I wish people would take responsibility for their feelings and not blame me for them. Somehow, it’s my problem, as a writer, if my piece makes other people feel something that they don’t want to feel. Trigger warnings are supposed to mitigate this but you wouldn’t believe what I get crap for writing. In short, I wish people would learn to take responsibility for their feelings and not place the responsibility on me — a stranger.

Not Taking Responsibility for Feelings in Mental Illness

Recently a woman contacted me on Facebook and said she was triggered because of an article I had written on bipolar disorder and comorbid borderline personality disorder. (This is when a person with bipolar disorder also has borderline personality disorder.) She had bipolar disorder herself and was “alarmed” and “upset” about the article. She wanted to know the source of this information. I never mind people looking for this information. (For the record, though, sources are always linked to either in the article or at the bottom. Sources are medical in nature — I never pull anything out of my ass, in case you were wondering.)

I asked for a link to the article. This is because I have written more than 1000 articles, and I need a link to know exactly where the information that was upsetting her was.

She decided not to give it and instead said:

“This confusion between bp and borderline is bad for people. I have bp not borderline. . . The last thing I need is more speculation. I do not have a personality disorder and don’t want to be influenced by any article that I have. . . . such an article is damaging to my mental health.”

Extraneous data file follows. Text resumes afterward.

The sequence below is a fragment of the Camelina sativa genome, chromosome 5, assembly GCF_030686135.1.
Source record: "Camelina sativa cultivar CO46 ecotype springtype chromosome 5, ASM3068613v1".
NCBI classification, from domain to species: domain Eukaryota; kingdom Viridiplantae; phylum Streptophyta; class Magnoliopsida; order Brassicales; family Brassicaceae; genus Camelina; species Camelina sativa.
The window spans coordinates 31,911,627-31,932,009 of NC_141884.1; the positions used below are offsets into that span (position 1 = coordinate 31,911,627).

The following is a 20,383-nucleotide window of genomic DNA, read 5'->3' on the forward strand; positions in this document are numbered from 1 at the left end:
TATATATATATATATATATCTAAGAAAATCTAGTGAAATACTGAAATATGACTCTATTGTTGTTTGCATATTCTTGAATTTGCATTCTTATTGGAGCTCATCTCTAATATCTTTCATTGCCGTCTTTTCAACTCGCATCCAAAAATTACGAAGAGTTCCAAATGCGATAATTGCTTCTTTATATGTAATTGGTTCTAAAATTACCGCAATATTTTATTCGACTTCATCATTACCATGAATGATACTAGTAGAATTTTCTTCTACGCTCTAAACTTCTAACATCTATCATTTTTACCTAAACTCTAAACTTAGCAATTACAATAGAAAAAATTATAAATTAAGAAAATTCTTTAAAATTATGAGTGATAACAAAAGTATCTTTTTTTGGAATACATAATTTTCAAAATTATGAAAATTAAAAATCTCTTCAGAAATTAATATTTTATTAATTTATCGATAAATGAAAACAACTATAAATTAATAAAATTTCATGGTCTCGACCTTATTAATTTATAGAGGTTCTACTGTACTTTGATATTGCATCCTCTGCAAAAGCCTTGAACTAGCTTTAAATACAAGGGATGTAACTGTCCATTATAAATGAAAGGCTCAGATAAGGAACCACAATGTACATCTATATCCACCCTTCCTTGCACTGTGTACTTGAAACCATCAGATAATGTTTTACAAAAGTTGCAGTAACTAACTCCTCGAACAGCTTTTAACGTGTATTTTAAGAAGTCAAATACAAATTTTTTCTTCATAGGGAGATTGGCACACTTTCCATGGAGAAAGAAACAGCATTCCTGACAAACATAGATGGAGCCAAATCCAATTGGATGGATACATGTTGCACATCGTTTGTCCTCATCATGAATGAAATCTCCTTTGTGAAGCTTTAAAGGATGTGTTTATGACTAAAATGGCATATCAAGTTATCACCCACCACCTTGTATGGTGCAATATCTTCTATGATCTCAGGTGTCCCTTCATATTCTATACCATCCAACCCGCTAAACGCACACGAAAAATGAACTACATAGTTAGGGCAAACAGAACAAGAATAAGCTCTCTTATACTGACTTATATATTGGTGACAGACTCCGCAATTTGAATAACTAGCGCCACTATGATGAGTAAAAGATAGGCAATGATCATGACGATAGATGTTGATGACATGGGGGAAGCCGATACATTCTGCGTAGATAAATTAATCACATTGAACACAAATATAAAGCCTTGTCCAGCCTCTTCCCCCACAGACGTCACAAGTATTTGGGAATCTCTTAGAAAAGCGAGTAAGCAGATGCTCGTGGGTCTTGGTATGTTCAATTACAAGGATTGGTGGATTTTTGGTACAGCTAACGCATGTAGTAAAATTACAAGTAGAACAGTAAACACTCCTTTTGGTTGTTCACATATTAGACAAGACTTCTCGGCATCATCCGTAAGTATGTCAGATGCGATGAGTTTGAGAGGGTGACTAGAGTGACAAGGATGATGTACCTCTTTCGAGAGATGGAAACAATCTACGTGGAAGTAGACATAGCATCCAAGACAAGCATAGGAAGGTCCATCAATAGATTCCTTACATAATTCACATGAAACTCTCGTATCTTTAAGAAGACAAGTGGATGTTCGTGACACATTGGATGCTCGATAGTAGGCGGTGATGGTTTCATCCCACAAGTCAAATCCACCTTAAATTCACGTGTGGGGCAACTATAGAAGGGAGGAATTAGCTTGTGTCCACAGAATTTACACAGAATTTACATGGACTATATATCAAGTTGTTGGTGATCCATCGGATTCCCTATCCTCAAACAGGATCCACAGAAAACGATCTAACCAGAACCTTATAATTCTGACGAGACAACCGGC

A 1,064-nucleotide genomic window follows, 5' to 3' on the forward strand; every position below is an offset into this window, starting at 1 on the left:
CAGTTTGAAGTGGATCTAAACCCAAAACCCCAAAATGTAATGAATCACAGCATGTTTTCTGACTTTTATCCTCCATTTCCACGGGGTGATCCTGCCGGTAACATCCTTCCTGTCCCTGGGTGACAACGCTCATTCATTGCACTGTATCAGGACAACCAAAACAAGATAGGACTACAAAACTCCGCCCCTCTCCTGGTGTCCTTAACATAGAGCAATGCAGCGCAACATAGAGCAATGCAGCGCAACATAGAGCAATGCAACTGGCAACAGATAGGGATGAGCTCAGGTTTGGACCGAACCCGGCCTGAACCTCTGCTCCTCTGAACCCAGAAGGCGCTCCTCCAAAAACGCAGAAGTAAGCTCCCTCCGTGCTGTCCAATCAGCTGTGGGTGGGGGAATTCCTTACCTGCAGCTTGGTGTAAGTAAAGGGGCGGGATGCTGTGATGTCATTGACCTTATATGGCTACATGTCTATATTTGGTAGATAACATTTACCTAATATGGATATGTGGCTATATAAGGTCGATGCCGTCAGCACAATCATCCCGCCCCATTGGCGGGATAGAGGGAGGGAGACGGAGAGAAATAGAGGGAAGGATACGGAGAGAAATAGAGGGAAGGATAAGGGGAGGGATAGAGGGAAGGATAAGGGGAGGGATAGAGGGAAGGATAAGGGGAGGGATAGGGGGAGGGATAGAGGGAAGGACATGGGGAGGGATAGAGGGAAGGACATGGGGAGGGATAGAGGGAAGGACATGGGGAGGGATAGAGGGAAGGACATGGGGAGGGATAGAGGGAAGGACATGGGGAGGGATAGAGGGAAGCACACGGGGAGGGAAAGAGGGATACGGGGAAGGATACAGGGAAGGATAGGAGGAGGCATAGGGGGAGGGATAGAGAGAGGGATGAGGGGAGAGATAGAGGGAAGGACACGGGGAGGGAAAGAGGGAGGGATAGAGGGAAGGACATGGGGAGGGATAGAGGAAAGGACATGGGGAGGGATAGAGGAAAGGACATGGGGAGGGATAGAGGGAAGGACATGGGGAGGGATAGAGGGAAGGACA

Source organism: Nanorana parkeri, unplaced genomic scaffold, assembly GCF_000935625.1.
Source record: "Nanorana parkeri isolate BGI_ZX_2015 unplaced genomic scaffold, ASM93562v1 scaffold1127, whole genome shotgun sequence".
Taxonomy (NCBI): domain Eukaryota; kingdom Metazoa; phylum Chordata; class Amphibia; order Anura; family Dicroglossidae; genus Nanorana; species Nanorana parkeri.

When negative feelings are evoked by reading, whose responsibility is it? I argue people must take responsibility for their feelings esp. with mental illness.

In a later message, she explicitly said my “frightening” article had “triggered” her.

Well, I found the article in question. It was from 2013. I had written that borderline personality disorder is comorbid to bipolar disorder in 40% of people with bipolar disorder. This statistic surprised me (which I said in the article) but it came directly from a study. It was thoughts to be accurate at the time.

In this case, the source link no longer went to anywhere useful (six years will do that) so I resourced the information. In a newer study, it said that 20% of people with bipolar disorder type II have comorbid borderline personality disorder while about 10% of people with bipolar type I do. (This seems more reasonable but still quite high. I have now updated the original article with that information and its source.)

Feelings in Mental Illness Stemming from My Bipolar Writings

All of this is barely relevant. What’s relevant is that some woman decided to take out her feelings on me. And this is not a rare thing. People do this a lot. People complain about what I write. People say I contribute to stigma just by writing about the truth. People say I trigger others by writing the way I do. People say I don’t use trigger warnings enough. People say I’m negative and don’t bring hope to others. Some people have said that I out and out lie about my own experiences.


That’s the life of a writer, I suppose. Some people are always going to be jackasses.